The Daily Dose: South Korea braces for a second wave of COVID-19

Sign up for Scientific Inquirer’s Steady State Newsletter for the week’s top stories, exclusive interviews, and weekly giveaways. Plenty of value added but without the tax.  http://bit.ly/2VEF06u

Some South Korean health officials believe the country is experiencing its COVID-19 second wave. As per the BBC, “The country had been a success story in dealing with Covid-19, but now expects the pandemic to continue for months. Head of the Korea Centers for Disease Control (KCDC), Jung Eun-kyeong, said the first wave lasted up until April. Yet since May, clusters of new cases have grown, including outbreaks at nightclubs in the capital, Seoul. Between those periods, daily confirmed cases had fallen from nearly a thousand to zero infections recorded for three days in a row.” First or second wave, recent events have been worrisome for a country widely lauded for implementing a role-model COVID-19 response. https://bbc.in/3eoRWUz

The largest pre-historic structure in Britain has been discovered below ground. The massive circular Neolithic shaft encircles Durrington Walls, believed to be an ancient ritual site. According to a researcher involved, “The size of the shafts and circuit surrounding Durrington Walls is currently unique. It demonstrates the significance of Durrington Walls Henge, the complexity of the monumental structures within the Stonehenge landscape, and the capacity and desire of Neolithic communities to record their cosmological belief systems in ways, and at a scale, that we had never previously anticipated.” Experts are still learning about the significance of the area around the world heritage site, Stonehenge. https://bit.ly/316mbeY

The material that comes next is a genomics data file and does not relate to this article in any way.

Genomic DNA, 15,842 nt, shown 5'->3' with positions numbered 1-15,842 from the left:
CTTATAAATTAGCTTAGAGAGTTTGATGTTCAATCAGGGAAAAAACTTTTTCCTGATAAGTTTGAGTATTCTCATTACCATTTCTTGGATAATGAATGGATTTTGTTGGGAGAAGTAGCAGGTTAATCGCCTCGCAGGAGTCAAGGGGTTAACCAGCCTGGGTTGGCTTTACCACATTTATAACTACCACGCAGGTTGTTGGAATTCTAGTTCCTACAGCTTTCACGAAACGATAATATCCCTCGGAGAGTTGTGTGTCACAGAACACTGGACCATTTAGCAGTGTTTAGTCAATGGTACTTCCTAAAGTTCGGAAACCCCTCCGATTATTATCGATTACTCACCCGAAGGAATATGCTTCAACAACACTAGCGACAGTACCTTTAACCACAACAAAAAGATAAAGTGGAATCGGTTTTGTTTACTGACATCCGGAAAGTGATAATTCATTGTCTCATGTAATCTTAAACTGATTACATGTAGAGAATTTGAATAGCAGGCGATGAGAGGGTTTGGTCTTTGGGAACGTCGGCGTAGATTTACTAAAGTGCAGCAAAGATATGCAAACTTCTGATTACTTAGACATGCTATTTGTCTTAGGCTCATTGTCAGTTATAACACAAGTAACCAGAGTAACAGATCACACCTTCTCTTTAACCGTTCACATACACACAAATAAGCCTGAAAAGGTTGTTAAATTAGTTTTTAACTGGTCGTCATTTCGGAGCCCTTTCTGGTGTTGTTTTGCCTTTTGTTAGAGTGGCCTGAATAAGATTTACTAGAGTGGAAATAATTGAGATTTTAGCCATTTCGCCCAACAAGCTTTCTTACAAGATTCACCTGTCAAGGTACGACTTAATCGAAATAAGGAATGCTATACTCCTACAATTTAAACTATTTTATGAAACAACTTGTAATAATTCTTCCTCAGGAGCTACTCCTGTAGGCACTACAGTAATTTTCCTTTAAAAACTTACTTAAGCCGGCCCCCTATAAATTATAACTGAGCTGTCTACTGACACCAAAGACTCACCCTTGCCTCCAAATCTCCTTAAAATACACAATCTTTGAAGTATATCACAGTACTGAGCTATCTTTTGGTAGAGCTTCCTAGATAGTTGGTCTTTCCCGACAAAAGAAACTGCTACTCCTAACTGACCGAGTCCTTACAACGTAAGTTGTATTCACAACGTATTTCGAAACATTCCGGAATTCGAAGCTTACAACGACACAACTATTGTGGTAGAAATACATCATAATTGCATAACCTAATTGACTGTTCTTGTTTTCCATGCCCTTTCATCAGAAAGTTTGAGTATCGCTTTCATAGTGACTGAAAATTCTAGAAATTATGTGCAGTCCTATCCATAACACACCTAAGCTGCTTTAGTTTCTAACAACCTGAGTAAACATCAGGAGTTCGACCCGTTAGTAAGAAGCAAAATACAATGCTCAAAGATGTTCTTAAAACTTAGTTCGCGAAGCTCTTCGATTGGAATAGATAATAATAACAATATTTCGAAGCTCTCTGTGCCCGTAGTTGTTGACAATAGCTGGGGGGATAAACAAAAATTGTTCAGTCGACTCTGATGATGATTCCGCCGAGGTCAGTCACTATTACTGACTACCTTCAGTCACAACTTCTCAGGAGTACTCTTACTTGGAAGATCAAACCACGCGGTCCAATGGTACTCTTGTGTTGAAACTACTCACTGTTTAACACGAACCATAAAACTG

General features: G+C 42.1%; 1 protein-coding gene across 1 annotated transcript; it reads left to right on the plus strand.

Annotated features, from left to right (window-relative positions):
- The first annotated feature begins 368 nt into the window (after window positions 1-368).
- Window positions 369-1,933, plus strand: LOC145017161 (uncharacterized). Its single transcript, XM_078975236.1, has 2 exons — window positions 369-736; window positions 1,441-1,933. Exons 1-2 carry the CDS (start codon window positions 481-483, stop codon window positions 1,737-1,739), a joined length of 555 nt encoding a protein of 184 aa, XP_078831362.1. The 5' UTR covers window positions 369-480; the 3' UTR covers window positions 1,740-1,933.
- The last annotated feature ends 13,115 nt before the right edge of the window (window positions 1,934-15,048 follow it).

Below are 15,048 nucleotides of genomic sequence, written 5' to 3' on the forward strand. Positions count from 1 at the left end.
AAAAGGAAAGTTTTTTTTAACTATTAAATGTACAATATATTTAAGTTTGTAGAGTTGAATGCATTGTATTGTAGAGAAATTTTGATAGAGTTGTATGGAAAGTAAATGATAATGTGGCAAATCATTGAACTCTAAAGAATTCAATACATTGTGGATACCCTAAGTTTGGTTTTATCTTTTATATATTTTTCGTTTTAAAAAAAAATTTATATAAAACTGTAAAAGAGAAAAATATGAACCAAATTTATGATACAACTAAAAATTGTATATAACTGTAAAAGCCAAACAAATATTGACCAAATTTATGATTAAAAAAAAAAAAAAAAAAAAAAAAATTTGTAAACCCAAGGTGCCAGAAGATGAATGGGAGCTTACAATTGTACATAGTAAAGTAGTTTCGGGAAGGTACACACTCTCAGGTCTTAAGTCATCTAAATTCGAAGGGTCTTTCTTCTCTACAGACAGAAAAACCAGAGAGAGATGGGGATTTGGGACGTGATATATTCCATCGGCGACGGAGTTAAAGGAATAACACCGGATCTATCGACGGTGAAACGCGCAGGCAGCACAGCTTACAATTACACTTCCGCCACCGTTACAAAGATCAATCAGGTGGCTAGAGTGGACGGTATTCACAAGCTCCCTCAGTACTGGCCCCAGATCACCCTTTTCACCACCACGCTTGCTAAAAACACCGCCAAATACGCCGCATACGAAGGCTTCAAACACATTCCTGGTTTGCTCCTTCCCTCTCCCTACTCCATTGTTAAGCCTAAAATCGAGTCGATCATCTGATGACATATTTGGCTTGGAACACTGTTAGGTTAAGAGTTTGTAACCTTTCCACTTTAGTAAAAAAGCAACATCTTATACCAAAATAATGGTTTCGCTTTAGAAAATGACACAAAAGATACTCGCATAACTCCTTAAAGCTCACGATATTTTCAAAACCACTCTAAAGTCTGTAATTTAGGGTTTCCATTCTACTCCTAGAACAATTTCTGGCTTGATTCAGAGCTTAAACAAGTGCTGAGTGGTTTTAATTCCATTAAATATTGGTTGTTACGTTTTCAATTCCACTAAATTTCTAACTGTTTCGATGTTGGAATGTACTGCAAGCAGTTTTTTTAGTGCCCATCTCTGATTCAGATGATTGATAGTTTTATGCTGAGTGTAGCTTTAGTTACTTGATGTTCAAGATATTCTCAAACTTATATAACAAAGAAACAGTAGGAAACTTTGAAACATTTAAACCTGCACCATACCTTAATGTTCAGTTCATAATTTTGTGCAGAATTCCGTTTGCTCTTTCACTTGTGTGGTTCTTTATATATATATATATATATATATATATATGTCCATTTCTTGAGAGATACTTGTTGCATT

Science takes a fascinating look at a climate theory that claims that rainforests are a major source of wind, rather than precipitation. According to the article, “They recycle vast amounts of moisture into the air and, in the process, also whip up winds that pump that water around the world. The first part of that idea—forests as rainmakers—originated with other scientists and is increasingly appreciated by water resource managers in a world of rampant deforestation. But the second part, a theory Makarieva calls the biotic pump, is far more controversial.” The assertion has made its proponents outsiders in the climate change field. https://bit.ly/3dog2gT

If you’ve ever worked the night-shift or, even-worse, the overnight shift, you know the havoc it wreaks on your body. For a good while your body just doesn’t know up from down. A new review paper looks at ways to minimize the physiological impacts. https://bit.ly/2YoXCZ4

Lastly, a video about how those gorgeous fighting fish relies on its genetics to dictate its behavior. https://bit.ly/3dpdOh2

IMAGE SOURCE: Creative Commons

Words matter. Images matter. The Scientific Inquirer needs your support. Help us pay our contributors for their hard work. Visit our Patreon page and discover ways that you can make a difference. http://bit.ly/2jjiagi

Leave a Reply

%d bloggers like this: